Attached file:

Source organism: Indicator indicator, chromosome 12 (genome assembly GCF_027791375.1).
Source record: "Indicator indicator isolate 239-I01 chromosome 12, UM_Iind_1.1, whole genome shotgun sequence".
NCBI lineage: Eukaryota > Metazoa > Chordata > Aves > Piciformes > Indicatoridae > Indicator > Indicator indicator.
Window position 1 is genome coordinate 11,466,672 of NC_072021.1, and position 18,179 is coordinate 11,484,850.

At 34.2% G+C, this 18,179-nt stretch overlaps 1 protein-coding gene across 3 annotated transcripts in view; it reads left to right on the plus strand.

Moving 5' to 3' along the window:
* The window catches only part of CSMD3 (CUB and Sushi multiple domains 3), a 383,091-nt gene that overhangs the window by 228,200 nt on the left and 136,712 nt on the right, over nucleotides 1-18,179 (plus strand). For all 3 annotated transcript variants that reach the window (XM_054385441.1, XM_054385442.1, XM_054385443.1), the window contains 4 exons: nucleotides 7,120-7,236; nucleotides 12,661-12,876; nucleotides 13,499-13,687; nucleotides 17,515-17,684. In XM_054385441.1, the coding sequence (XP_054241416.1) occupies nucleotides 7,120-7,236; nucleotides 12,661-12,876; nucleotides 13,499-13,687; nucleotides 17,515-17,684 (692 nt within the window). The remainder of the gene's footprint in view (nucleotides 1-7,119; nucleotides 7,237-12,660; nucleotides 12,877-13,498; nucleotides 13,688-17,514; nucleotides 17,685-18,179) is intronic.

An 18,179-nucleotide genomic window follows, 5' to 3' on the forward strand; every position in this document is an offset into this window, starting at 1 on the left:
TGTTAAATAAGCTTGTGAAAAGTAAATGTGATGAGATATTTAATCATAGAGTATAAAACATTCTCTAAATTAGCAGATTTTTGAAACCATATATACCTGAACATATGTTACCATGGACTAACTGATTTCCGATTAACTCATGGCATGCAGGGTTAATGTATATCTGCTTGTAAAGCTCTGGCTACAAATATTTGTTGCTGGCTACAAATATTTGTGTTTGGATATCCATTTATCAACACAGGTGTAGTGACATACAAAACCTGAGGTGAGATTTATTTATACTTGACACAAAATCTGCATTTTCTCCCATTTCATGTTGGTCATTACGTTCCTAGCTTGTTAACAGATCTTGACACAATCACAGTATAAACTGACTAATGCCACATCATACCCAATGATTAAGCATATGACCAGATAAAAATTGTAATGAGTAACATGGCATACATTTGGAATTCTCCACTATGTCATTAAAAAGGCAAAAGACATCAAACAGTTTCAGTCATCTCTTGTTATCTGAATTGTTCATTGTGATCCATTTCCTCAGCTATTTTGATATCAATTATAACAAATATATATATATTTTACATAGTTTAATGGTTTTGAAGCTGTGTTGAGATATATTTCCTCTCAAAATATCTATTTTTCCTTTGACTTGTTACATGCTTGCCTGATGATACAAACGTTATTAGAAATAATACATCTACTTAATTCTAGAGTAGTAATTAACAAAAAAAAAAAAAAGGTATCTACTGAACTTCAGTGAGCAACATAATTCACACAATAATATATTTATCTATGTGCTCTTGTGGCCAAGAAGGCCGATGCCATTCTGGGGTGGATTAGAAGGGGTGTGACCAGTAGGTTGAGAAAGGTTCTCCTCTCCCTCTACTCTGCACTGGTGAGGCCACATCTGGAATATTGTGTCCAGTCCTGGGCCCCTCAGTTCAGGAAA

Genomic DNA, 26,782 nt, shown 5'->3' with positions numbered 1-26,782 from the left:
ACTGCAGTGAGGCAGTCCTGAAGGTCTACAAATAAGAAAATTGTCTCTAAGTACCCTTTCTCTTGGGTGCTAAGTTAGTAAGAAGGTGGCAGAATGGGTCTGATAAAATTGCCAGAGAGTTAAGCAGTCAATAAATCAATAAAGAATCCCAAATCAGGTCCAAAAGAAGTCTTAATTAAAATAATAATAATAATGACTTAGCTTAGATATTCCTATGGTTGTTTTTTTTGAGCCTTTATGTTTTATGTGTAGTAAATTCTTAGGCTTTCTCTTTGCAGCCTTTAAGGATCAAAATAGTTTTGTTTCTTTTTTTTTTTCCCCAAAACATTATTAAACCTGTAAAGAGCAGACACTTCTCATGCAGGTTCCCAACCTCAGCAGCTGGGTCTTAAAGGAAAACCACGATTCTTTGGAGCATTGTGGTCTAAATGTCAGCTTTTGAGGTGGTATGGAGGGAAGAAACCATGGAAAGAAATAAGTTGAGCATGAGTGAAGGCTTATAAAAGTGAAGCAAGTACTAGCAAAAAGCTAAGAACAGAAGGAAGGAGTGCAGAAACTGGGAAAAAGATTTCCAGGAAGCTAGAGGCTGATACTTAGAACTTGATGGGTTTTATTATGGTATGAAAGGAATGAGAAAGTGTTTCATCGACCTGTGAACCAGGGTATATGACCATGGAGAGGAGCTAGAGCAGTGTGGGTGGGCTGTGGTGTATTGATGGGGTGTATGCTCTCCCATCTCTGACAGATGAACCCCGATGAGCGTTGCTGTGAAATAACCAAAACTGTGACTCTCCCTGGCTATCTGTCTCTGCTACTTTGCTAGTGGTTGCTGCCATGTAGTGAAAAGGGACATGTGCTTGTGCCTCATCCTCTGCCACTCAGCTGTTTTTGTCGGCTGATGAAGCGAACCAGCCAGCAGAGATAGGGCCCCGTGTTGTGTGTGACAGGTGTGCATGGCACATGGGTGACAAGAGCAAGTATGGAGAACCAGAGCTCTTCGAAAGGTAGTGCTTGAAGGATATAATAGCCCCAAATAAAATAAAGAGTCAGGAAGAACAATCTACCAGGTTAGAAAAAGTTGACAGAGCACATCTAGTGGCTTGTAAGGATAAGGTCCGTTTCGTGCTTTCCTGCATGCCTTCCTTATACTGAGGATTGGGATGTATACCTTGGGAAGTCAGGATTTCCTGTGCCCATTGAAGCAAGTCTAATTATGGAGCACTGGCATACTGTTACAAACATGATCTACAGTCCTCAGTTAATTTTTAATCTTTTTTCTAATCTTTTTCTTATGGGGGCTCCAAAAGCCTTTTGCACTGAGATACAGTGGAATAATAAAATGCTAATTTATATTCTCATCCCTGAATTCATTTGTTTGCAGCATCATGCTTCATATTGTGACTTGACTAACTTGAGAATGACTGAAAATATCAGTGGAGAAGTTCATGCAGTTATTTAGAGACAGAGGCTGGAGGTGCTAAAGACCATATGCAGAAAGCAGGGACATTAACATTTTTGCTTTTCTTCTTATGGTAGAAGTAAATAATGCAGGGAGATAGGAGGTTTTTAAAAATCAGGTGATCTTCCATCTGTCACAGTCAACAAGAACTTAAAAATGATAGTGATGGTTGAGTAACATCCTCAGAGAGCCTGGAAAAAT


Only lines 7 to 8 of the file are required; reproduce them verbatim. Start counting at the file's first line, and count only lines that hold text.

* The window catches only part of CSMD3 (CUB and Sushi multiple domains 3), a 383,091-nt gene that overhangs the window by 228,200 nt on the left and 136,712 nt on the right, over nucleotides 1-18,179 (plus strand). For all 3 annotated transcript variants that reach the window (XM_054385441.1, XM_054385442.1, XM_054385443.1), the window contains 4 exons: nucleotides 7,120-7,236; nucleotides 12,661-12,876; nucleotides 13,499-13,687; nucleotides 17,515-17,684. In XM_054385441.1, the coding sequence (XP_054241416.1) occupies nucleotides 7,120-7,236; nucleotides 12,661-12,876; nucleotides 13,499-13,687; nucleotides 17,515-17,684 (692 nt within the window). The remainder of the gene's footprint in view (nucleotides 1-7,119; nucleotides 7,237-12,660; nucleotides 12,877-13,498; nucleotides 13,688-17,514; nucleotides 17,685-18,179) is intronic.

An 18,179-nucleotide genomic window follows, 5' to 3' on the forward strand; every position in this document is an offset into this window, starting at 1 on the left: